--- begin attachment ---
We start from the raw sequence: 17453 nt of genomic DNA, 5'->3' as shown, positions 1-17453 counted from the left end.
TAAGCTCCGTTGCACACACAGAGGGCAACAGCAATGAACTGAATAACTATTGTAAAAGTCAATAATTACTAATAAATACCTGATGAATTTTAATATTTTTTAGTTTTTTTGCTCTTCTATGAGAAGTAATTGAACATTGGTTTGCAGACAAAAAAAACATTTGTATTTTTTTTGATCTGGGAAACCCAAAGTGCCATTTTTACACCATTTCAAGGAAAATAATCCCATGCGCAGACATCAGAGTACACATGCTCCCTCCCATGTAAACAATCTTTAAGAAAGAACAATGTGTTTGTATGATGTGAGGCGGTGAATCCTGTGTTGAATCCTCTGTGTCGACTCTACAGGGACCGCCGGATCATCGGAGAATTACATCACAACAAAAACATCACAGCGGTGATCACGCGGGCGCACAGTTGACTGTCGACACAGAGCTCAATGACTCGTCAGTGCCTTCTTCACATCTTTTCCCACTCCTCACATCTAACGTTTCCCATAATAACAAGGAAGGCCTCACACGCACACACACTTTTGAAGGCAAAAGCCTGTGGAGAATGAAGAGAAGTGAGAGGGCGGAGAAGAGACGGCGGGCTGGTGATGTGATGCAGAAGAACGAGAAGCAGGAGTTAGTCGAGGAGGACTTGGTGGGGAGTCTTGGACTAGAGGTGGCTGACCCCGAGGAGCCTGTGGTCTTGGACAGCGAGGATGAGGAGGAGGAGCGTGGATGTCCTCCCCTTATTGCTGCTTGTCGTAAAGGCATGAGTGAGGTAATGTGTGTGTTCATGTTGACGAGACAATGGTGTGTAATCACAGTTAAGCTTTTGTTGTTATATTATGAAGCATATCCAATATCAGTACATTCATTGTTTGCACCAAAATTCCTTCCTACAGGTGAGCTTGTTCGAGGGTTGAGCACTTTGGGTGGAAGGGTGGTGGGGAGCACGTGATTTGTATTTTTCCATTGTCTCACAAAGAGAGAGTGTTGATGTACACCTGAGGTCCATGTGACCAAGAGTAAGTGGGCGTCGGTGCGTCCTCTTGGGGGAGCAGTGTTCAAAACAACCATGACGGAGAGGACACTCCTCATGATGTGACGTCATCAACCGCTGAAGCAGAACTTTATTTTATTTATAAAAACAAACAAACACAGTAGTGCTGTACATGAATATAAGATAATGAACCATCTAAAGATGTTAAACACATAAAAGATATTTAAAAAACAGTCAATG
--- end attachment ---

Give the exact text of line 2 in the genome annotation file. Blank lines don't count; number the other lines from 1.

TAAGCTCCGTTGCACACACAGAGGGCAACAGCAATGAACTGAATAACTATTGTAAAAGTCAATAATTACTAATAAATACCTGATGAATTTTAATATTTTTTAGTTTTTTTGCTCTTCTATGAGAAGTAATTGAACATTGGTTTGCAGACAAAAAAAACATTTGTATTTTTTTTGATCTGGGAAACCCAAAGTGCCATTTTTACACCATTTCAAGGAAAATAATCCCATGCGCAGACATCAGAGTACACATGCTCCCTCCCATGTAAACAATCTTTAAGAAAGAACAATGTGTTTGTATGATGTGAGGCGGTGAATCCTGTGTTGAATCCTCTGTGTCGACTCTACAGGGACCGCCGGATCATCGGAGAATTACATCACAACAAAAACATCACAGCGGTGATCACGCGGGCGCACAGTTGACTGTCGACACAGAGCTCAATGACTCGTCAGTGCCTTCTTCACATCTTTTCCCACTCCTCACATCTAACGTTTCCCATAATAACAAGGAAGGCCTCACACGCACACACACTTTTGAAGGCAAAAGCCTGTGGAGAATGAAGAGAAGTGAGAGGGCGGAGAAGAGACGGCGGGCTGGTGATGTGATGCAGAAGAACGAGAAGCAGGAGTTAGTCGAGGAGGACTTGGTGGGGAGTCTTGGACTAGAGGTGGCTGACCCCGAGGAGCCTGTGGTCTTGGACAGCGAGGATGAGGAGGAGGAGCGTGGATGTCCTCCCCTTATTGCTGCTTGTCGTAAAGGCATGAGTGAGGTAATGTGTGTGTTCATGTTGACGAGACAATGGTGTGTAATCACAGTTAAGCTTTTGTTGTTATATTATGAAGCATATCCAATATCAGTACATTCATTGTTTGCACCAAAATTCCTTCCTACAGGTGAGCTTGTTCGAGGGTTGAGCACTTTGGGTGGAAGGGTGGTGGGGAGCACGTGATTTGTATTTTTCCATTGTCTCACAAAGAGAGAGTGTTGATGTACACCTGAGGTCCATGTGACCAAGAGTAAGTGGGCGTCGGTGCGTCCTCTTGGGGGAGCAGTGTTCAAAACAACCATGACGGAGAGGACACTCCTCATGATGTGACGTCATCAACCGCTGAAGCAGAACTTTATTTTATTTATAAAAACAAACAAACACAGTAGTGCTGTACATGAATATAAGATAATGAACCATCTAAAGATGTTAAACACATAAAAGATATTTAAAAAACAGTCAATG